By Elizabeth Hughes.
In the latest LGNZ perceptions survey there are some revealing and sorry statistics about how the public see local government. Among them is the measure of how much they perceive local government listens to and / or makes it easy to engage with them. When elected members and staff were asked this, they rated this at 56 percent. When the public were asked, they said 27 percent.
As to whether or not councils provide enough opportunities for people to have their say, 73 percent of elected members and staff agreed they did. Only 43 percent of the public did.
This shows how disconnected ordinary citizens are from efforts made by councils to engage their communities. More importantly, it demonstrates the disconnect between people in local government and people in the communities they serve.
Councils all around New Zealand are currently preparing their Long Term Plans (LTPs) – and perhaps the most significant triennial engagement they undertake. Hopefully, somewhere in the mix will be discussions about the LTP “Consultation Document” that will eventually fall out the end.
The Consultation Document is the material that ultimately is meant to tell the story of where you’re headed, what your priorities are, possibly some choices to be made, and the financial narrative that will enable it all to happen.
Surely potential blockbusters!
However, most Consultation Documents tend to be second only to Annual Reports as the most overwritten, disengaging, tedious, overdesigned, confusing and self-gratifying material councils produce.
Maybe the constraints prescribed by legislation, ultimately creating a document that seems to be written for auditors rather than humans, just make it too hard. This could be why the material produced ends up being just a long-winded way of saying: “Here’s what we’ve decided to do for the next 10 years and you can read the small print if you want. You can even write to us and try to convince us otherwise. But, just so you know, it’s pretty much sorted.”
Going back to the perceptions survey statistics, it is likely that while you believe you are doing a great job of consulting, the audience it is intended for does not. Here are a few tips that might help:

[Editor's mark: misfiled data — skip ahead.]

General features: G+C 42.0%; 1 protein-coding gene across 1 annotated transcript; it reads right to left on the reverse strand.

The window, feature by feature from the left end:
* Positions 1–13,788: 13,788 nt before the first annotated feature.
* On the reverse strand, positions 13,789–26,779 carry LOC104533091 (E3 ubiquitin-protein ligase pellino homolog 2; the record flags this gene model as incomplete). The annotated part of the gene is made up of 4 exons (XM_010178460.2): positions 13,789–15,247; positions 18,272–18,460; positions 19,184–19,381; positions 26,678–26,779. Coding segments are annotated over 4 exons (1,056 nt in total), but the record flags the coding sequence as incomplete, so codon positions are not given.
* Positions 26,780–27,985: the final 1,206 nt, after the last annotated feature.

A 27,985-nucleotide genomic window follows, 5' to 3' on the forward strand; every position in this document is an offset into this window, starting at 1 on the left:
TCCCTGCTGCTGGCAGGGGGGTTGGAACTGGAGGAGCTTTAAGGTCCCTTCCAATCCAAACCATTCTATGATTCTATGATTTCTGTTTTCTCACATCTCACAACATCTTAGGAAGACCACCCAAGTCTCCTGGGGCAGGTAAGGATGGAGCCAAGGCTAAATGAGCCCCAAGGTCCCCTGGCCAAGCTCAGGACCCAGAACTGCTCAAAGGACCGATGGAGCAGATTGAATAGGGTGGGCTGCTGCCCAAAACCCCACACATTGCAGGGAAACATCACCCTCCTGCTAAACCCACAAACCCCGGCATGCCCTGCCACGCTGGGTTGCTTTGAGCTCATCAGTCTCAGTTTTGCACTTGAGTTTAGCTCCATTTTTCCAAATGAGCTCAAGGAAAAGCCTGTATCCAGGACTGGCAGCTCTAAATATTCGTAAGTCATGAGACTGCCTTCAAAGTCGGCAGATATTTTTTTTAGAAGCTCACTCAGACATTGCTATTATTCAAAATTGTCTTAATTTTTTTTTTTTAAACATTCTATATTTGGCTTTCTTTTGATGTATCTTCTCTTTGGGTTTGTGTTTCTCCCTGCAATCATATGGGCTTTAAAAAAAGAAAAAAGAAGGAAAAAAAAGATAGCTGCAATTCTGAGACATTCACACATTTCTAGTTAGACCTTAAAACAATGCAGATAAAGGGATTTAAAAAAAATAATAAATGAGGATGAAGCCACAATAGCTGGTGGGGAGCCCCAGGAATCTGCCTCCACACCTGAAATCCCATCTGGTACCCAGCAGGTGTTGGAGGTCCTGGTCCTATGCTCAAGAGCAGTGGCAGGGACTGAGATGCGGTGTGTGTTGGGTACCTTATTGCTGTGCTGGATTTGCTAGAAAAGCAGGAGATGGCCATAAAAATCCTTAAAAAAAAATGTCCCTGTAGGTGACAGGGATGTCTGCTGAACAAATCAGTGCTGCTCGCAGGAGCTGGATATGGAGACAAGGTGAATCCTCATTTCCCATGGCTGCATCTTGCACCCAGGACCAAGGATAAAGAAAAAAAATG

Tip 1 Less is more
Ironically, there is a lot that could be said about this. Where you have written 400 words about something you think is important and needs explaining, halve it and then halve it again. And again.
In other words, don’t write for local government train-spotters or for your own need to justify. If people want more information, just make sure they know where to get it. Keep it simple.
Tip 2 Agree what success looks like before you begin
Is your council’s success measured by simply delivering a Consultation Document that is ticked off by the auditors, on time, and with no mistakes? Or is success to be measured by the number and / or the quality of submissions?
Does a low number of responses mean you got the pre-engagement phase about right (and therefore your LTP is spot-on)? Or does it mean no-one cares or understands?
How will you know the Consultation Document tells the LTP story in a way that actually connects with your community?
Tip 3 Tell a story
Stand back from the detail and agree the overall ‘story’ your LTP is trying to tell. This story should be less than 100 words (see Tip 1).
Tip 3 (a) Start now
By writing the story now (noting that it may amend slightly in the coming months as your pre-engagement is completed), you will have the ‘joined-up-ness’ that enables your community (including elected members and staff) to make sense of what the council is planning / doing.
Tip 4 Elected members must feature
It’s their LTP so they should be visibly leading it. The Consultation Document, or whatever medium you are using, should enable them to really communicate – projecting and receiving in equal measure. Pictures, video, quotes – even dissenting views – enable elected members ownership of the process.
Tip 5 Be relevant
Even with a 100-word LTP story, there are myriad ways to tell it.
This article was first published in the October 2017 issue of NZ Local Government Magazine.